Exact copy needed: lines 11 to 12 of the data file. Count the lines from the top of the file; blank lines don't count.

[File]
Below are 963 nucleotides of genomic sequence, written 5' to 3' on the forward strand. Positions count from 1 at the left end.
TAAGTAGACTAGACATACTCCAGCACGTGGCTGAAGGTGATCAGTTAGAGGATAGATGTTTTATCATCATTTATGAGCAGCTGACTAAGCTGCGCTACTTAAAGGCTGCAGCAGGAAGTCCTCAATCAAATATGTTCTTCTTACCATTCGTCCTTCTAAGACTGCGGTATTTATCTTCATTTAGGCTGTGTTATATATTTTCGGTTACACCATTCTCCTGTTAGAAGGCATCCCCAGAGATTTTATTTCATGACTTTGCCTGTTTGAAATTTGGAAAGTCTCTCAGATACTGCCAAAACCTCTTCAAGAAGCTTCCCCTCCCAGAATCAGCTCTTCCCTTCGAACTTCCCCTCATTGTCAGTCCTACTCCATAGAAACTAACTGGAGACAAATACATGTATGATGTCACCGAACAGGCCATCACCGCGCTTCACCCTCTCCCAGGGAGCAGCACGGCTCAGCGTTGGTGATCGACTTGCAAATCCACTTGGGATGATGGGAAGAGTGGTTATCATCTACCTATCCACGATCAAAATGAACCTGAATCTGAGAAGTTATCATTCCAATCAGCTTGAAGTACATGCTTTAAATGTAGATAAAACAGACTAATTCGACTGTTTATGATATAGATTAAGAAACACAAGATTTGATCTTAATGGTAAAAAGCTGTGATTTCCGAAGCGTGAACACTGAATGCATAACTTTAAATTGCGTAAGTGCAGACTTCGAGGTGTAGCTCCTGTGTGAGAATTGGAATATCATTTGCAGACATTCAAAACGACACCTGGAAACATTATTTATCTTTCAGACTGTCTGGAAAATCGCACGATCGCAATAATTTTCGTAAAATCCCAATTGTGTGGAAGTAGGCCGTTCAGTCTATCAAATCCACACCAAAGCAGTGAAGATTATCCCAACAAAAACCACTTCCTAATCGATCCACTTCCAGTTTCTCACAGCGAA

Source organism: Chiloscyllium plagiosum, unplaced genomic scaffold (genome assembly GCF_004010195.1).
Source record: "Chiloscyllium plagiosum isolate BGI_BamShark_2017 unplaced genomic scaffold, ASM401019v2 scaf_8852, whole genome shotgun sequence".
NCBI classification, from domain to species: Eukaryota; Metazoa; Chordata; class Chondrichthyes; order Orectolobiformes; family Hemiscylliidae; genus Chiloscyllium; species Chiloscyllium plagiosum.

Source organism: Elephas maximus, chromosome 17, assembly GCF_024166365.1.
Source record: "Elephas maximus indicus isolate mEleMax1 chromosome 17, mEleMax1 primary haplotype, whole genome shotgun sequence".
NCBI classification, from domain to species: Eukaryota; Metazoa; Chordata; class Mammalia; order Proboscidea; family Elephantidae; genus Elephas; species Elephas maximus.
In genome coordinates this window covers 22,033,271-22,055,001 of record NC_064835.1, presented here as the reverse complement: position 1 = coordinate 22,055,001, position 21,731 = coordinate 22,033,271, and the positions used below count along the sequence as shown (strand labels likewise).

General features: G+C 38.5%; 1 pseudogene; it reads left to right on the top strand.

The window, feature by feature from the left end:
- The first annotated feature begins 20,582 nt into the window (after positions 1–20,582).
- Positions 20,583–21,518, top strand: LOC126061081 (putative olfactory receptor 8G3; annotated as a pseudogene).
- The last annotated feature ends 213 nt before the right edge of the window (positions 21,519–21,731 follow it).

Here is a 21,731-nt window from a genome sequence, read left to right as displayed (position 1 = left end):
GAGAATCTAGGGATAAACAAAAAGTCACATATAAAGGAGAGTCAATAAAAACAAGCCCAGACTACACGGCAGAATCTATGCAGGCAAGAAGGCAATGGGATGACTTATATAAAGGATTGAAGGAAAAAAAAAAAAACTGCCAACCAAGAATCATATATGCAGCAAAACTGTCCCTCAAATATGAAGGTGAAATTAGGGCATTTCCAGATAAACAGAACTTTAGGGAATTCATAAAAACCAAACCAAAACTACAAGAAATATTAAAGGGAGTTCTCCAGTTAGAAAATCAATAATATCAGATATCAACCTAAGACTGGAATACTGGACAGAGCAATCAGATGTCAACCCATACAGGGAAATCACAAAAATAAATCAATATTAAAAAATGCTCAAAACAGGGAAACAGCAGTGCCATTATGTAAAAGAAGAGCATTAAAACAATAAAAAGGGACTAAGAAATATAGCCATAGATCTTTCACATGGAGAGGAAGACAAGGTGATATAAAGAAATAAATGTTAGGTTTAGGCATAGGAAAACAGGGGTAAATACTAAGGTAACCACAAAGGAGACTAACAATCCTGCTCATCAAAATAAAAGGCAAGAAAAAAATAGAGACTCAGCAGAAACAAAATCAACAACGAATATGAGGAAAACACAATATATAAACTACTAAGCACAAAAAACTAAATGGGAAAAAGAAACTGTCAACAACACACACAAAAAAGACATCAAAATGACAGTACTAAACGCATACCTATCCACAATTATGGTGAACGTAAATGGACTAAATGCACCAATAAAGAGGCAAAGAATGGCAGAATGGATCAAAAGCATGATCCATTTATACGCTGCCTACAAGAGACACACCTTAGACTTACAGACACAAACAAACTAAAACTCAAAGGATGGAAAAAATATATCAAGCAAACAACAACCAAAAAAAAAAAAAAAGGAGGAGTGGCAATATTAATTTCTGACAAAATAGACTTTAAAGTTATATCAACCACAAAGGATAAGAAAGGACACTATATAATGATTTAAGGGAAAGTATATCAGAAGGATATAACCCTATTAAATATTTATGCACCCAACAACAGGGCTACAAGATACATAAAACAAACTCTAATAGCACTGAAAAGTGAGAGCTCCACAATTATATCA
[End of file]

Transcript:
The window, feature by feature from the left end:
- The first annotated feature begins 20,582 nt into the window (after positions 1–20,582).